After researching the antimicrobial effects of cilantro, we learned that cilantro affects the bacterial cell membrane of Salmonella (Kubo et al., 2004). This was interesting to us because Salmonella is a gram negative bacterium. We expected cilantro to primarily affect gram positive bacteria because gram positive bacteria do not contain a protective, semi-permeable outer membrane (Tortura et al., 2010). Further studies should be conducted in order to find out exactly how the compound dodecanal is able to disrupt the bacterial cell membrane.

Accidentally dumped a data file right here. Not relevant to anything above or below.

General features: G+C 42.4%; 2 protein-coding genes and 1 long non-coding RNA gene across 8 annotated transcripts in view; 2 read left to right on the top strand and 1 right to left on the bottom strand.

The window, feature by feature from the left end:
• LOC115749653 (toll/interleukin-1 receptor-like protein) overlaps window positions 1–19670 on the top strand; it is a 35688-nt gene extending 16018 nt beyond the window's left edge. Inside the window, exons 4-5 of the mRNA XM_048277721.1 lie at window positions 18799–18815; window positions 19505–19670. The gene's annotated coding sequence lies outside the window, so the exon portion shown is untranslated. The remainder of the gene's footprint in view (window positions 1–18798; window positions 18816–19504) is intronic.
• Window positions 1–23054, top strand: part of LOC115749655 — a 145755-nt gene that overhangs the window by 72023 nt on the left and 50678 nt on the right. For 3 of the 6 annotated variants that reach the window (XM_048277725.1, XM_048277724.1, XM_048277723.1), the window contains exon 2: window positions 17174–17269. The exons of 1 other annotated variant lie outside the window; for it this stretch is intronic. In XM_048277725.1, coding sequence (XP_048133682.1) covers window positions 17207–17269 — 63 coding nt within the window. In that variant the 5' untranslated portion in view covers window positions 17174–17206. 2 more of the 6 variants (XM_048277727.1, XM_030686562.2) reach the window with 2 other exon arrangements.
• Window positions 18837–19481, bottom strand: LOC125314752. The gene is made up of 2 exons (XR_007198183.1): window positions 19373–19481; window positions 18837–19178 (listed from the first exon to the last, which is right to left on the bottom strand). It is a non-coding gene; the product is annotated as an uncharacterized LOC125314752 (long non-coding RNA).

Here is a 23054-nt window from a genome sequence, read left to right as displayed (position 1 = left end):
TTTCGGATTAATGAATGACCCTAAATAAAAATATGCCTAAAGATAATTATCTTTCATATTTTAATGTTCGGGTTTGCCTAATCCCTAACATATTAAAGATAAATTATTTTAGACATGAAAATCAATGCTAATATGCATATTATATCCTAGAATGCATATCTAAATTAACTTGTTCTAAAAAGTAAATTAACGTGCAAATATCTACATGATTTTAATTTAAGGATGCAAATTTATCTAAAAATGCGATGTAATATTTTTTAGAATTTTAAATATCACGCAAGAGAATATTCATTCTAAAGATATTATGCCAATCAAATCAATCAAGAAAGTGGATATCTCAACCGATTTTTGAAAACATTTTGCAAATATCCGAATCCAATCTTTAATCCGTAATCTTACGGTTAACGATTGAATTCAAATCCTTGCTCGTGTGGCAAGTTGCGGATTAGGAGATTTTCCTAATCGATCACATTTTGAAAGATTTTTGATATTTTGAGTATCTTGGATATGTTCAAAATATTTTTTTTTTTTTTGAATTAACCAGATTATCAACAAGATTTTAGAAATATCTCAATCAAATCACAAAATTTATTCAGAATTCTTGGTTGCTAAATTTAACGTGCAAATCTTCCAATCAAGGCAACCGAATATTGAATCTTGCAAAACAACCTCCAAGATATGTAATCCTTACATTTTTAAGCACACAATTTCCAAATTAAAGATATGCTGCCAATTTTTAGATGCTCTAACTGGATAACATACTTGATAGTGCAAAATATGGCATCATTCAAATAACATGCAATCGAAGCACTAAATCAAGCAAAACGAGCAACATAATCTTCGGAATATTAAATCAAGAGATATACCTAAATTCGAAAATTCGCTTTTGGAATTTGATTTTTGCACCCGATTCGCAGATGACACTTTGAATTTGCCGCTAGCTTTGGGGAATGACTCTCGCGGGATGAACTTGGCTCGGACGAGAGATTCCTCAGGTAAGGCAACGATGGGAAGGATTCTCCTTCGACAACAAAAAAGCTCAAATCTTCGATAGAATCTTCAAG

Studies that look at the possible antimicrobial effects of herbs and spices are important because their results can help people avoid foodborne illnesses. For example, because cilantro has been shown to have antimicrobial effects against Salmonella, people can use this knowledge and incorporate it into their own lives. They might choose to include cilantro more often in their food dishes containing chicken or eggs to help reduce the risk of enteritis from a Salmonella infection. Enteritis is a bacterial infection of the intestine that causes inflammation, fever, and sometimes dysentery. Particularly virulent strains of Salmonella can cause internal bleeding that leads to a systemic infection and sometimes death (Tortura et al., 2010). Not only can individuals choose to use herbs and spices in their food in order to help produce an antimicrobial effect, but companies can also choose to manufacture products containing the antimicrobial components of herbs and spices. Continued research of herbs and spices is important so that humans can continue to produce more effective antimicrobial products such as soaps and fruit/vegetable washes. The products and knowledge gained from research on herbs and spices can help humans’ live healthier lives and avoid infection.